The Turkish Stream pipeline was expected to run below the Black Sea from Russia to Turkey and continue to a hub on the Turkish-Greek border, from where the gas could be transferred to Southern Europe.
"We see this [Turkish Stream] as a commercial deal still. If the Russians want to talk, we can come and we can talk," Tuncer said on Monday.
Up through November 2015, Russia and Turkey were engaged in discussions to build the Turkish Stream pipeline, a project with an expected annual capacity of 63 billion cubic meters. Progress on the project was halted after the downing of a Russian Su-24 military jet by Turkish Air Force last November.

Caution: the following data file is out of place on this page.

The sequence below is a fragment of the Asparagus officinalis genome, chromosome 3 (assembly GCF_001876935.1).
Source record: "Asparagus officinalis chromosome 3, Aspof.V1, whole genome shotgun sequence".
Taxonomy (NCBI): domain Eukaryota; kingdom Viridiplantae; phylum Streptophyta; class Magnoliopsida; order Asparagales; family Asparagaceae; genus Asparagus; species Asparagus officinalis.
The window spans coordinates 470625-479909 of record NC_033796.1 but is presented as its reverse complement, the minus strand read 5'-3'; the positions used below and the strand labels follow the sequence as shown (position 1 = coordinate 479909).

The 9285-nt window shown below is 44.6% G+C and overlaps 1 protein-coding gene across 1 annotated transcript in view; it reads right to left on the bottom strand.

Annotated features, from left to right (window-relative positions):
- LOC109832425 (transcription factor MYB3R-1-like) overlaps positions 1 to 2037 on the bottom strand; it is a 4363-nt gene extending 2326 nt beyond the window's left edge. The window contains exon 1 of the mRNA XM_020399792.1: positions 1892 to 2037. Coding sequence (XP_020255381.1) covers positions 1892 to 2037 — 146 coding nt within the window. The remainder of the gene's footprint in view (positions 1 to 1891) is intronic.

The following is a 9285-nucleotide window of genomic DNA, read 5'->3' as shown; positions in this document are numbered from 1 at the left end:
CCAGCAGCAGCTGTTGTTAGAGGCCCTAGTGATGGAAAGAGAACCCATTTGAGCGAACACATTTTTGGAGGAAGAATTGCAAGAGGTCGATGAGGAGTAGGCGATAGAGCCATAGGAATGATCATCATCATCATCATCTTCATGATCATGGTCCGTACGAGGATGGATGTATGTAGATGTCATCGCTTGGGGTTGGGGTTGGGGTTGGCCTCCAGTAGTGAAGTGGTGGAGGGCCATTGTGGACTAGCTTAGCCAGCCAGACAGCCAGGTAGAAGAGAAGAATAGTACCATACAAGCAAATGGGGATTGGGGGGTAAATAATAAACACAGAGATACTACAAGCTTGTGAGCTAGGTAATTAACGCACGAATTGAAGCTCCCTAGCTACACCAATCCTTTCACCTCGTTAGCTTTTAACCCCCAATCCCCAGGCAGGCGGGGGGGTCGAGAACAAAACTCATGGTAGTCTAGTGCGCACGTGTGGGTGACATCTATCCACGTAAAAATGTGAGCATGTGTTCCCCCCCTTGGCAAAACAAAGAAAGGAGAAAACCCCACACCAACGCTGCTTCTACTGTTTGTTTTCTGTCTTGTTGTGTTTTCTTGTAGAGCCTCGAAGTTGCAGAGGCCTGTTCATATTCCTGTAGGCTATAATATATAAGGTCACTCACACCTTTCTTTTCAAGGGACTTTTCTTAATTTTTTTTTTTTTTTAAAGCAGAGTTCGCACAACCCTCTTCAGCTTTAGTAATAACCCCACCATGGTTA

"Both sides need to sit down and talk on the details of the agreement like we've done on Blue Stream ten years ago. ... You need a legal framework to proceed with the Turkey project," he pointed out.
Tuncer acknowledged the difficult political environment between Russia and Turkey, but stated that "the feasibility of the project" is the greatest obstacle.
Turkey will only use approximately one third of the gas piped through Turkish Stream, Tuncer explained.
However, he noted the question whether European customers will buy the gas makes Turkish stream "a very complicated project."